Tag Archives: space colony

Review of KINDLE Ebook Frontier – an Epsilon Sector novella by Janet Edwards

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This is a standalone novella that nonetheless nests within the excellent Earthgirl series – see my review of Earthgirl here.

frontierAmalie’s the last unmarried girl in Jain’s Ford settlement. Life on a frontier farming planet in the twenty-eighth century has a few complications. The imported Earth animals and plants don’t always interact well with the local ecology, and there’s a shortage of doctors and teachers. The biggest problem though is the fact there are always more male than female colonists arriving from other worlds. Single men outnumber single women by ten to one, and girls are expected to marry at seventeen. Amalie turned seventeen six months ago, and she’s had nineteen perfectly respectable offers of marriage. Everyone is pressuring her to choose a husband, or possibly two of them. When Amalie’s given an unexpected chance of a totally different future, she’s tempted to take it, but then she gets her twentieth offer of marriage and it’s one she can’t possibly refuse.

Edwards writes with a chirpy energy that has her heroine pinging off the page with a likeable can-do attitude I find very endearing. Amalie is the eldest of eleven children and is used to making do so her tough practicality shines throughout this story. Because the character is both engaging and believable and the worldbuilding is filtered entirely through her, I found the newly established colony plausible and engrossing. Edwards perfectly depicts a small community with the town gossip, the eccentrics, the misfit with too much money and the rough-edged type of boisterous behaviour in the bar where Amalie works that would probably come to the attention of the law enforcement authorities in a more established settlement.

I’m a fan of a story that steadily builds on a series of small, everyday details that finally collide in a dramatic event – and Edwards is very skilled at handling this dynamic. Alongside her struggle to find the right husband – and avoid the plethora of wrong ones – Amalie is also trying to ensure her father’s experimental crop is successful. The sudden drama that impacts on the situation works well in raising the stakes for everyone in the small community and providing a reminder that life in such a place is always going to be risky.

Edwards perfectly judges the pacing and narrative arc for this novella and brings the story to a thoroughly satisfying conclusion. Those of you who found the Earthgirl series a delight and would like to once more experience this mostly upbeat, enjoyable world should track down this novella – it won’t disappoint.
9/10

Review of KINDLE Ebook Planetfall by Emma Newman

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I treated myself to this one, as I’d heard lots of good things about it and I had already read and enjoyed Emma Newman’s Between Two Thorns.

planetfallRenata Ghali believed in Lee Suh-Mi’s vision of a world far beyond Earth, calling to humanity. A planet promising to reveal the truth about our place in the cosmos, untainted by overpopulation, pollution, and war. Ren believed in that vision enough to give up everything to follow Suh-Mi into the unknown. More than twenty-two years have passed since Ren and the rest of the faithful braved the starry abyss and established a colony at the base of an enigmatic alien structure where Suh-Mi has since resided, alone. All that time, Ren has worked hard as the colony’s 3-D printer engineer, creating the tools necessary for human survival in an alien environment, and harbouring a devastating secret. Ren continues to perpetuate the lie forming the foundation of the colony for the good of her fellow colonists, despite the personal cost.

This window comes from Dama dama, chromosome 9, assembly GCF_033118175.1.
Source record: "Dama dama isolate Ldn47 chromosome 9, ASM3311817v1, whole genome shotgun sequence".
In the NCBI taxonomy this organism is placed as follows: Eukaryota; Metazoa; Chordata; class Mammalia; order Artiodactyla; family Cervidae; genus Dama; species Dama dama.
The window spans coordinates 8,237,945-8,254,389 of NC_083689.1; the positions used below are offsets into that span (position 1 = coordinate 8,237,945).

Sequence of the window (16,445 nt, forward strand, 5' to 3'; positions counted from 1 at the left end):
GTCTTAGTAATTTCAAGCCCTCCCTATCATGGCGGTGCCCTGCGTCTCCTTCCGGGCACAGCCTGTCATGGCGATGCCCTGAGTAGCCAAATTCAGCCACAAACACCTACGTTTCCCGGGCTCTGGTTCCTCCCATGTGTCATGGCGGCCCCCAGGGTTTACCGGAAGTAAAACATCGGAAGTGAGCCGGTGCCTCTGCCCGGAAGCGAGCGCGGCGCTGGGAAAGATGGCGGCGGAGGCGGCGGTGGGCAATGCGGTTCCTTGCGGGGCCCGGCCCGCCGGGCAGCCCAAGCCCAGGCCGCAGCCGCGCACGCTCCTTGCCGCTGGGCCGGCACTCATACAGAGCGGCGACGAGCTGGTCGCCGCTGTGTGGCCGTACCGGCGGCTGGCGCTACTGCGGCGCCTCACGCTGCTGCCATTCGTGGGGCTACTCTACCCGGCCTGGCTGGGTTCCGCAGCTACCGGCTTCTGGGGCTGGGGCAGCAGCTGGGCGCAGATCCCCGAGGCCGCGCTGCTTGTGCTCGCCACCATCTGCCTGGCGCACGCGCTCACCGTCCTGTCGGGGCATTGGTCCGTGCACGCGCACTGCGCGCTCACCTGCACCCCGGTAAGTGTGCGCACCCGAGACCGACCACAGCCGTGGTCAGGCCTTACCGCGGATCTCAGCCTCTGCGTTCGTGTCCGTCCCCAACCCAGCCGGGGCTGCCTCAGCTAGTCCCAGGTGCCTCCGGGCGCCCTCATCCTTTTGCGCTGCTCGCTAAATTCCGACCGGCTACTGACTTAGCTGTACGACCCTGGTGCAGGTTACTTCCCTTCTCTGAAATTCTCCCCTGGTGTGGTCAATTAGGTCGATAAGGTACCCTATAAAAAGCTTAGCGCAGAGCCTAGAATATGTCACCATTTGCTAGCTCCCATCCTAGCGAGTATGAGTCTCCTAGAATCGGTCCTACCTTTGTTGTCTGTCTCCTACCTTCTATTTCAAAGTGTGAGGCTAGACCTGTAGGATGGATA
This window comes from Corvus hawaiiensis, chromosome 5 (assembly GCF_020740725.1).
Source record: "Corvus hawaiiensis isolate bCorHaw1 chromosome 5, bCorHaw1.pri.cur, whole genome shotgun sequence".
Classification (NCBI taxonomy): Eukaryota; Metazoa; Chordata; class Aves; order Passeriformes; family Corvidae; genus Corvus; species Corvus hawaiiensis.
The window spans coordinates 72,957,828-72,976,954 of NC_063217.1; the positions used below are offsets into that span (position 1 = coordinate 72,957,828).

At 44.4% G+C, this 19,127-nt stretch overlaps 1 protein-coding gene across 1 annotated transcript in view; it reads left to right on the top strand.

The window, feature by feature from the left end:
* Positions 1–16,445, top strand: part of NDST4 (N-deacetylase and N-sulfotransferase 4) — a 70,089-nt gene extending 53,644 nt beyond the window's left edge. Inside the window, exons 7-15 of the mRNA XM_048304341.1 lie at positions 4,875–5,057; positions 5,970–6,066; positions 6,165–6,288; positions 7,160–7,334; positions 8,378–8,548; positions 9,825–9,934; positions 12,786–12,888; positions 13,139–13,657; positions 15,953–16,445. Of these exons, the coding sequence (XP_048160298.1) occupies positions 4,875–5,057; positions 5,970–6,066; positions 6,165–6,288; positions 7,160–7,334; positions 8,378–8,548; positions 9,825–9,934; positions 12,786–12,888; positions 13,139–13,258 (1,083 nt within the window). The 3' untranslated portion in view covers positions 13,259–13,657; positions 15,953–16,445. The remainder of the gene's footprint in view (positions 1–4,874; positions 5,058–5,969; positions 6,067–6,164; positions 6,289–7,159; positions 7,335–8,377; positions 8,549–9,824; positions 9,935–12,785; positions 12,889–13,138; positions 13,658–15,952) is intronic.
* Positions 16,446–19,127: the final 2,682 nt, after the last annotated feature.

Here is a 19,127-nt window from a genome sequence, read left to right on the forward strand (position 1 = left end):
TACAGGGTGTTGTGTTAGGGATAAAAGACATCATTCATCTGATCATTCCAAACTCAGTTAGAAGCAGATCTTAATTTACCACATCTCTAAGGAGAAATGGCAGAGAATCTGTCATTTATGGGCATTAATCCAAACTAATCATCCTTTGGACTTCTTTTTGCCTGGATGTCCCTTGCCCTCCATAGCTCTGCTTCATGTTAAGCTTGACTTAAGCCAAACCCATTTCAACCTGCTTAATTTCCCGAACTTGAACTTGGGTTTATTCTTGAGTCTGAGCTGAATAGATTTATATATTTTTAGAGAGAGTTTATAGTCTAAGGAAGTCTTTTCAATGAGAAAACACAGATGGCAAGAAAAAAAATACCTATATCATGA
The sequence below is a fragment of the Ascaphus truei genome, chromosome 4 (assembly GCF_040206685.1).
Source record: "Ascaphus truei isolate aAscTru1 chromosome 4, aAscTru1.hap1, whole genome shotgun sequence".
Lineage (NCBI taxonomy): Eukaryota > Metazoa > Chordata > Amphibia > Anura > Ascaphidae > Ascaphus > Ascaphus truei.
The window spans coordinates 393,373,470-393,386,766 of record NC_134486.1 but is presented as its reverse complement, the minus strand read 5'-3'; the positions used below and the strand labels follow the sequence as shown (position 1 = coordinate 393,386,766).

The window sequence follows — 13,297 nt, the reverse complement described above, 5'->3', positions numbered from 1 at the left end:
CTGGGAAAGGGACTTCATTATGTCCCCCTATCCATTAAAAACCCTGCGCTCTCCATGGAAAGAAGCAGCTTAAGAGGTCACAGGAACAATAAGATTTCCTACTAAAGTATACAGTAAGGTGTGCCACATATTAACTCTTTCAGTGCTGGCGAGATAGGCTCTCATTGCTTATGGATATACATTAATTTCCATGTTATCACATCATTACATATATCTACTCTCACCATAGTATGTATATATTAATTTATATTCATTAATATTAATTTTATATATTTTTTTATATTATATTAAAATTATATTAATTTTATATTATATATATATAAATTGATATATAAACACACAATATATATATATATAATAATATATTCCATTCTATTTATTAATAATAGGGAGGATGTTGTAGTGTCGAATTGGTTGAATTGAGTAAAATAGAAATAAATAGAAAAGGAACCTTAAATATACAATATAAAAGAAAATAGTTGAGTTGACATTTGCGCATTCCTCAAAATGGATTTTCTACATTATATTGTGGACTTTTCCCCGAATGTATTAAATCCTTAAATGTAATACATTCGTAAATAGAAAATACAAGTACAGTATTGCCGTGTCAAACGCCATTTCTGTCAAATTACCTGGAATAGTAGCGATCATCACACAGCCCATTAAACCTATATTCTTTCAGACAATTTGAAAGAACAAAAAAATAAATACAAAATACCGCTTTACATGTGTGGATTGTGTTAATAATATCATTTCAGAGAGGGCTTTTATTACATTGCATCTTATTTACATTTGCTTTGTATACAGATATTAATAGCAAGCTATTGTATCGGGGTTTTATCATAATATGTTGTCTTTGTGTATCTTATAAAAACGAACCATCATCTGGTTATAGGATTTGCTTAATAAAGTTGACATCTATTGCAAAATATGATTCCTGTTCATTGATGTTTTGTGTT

Then a stranger appears, far too young to have been part of the first planetfall, a man who bears a remarkable resemblance to Suh-Mi. The truth Ren has concealed since planetfall can no longer be hidden. And its revelation might tear the colony apart…

Ren is a wonderful protagonist – smart, wary and so achingly vulnerable while maintaining a tough exterior that precludes any sort of self pity. When such a great character bounces off the page, I realise how rarely this depth and poignancy is achieved. I love the world and the fact that from the very first page, we learn there is some terrible secret surrounding planetfall which has compromised the colony and hangs over Ren like a swinging sword.

The pin-sharp writing prismed through Ren’s pov gives us a vivid view of the accompanying cast of characters, particularly Mack, who has engineered the cover-up surrounding the circumstances that took place all those years ago. And there’s the young stranger who staggers into their small settlement, who has clearly been living off the land in ways the far more pampered colonists could never do. Who changes everything…

But in order for this story really to work, not only do we need to be heavily invested in the internal politics governing the colony, we also need to fully believe in the alien structure that was the point of their journey to this planet in the first place. Is it strange and disturbing enough? Oh yes. The forays that Ren take inside the structure are visceral and disorientating, without any real answers. I love the nature in which the traumatic events impact upon Ren’s behaviour – awesomely original and yet, heartbreakingly logical and so very human. As I was luxuriating in this eerie, beautifully crafted book, there was a small niggling worry at the back of my head in case the ending would be a disappointment.

I needn’t have worried. The ending is so very right that I closed up my Kindle with tears in my eyes, which doesn’t happen all that often. This one comes with a strong recommendation if you enjoy science fiction on any level – it’s an outstanding read.
10/10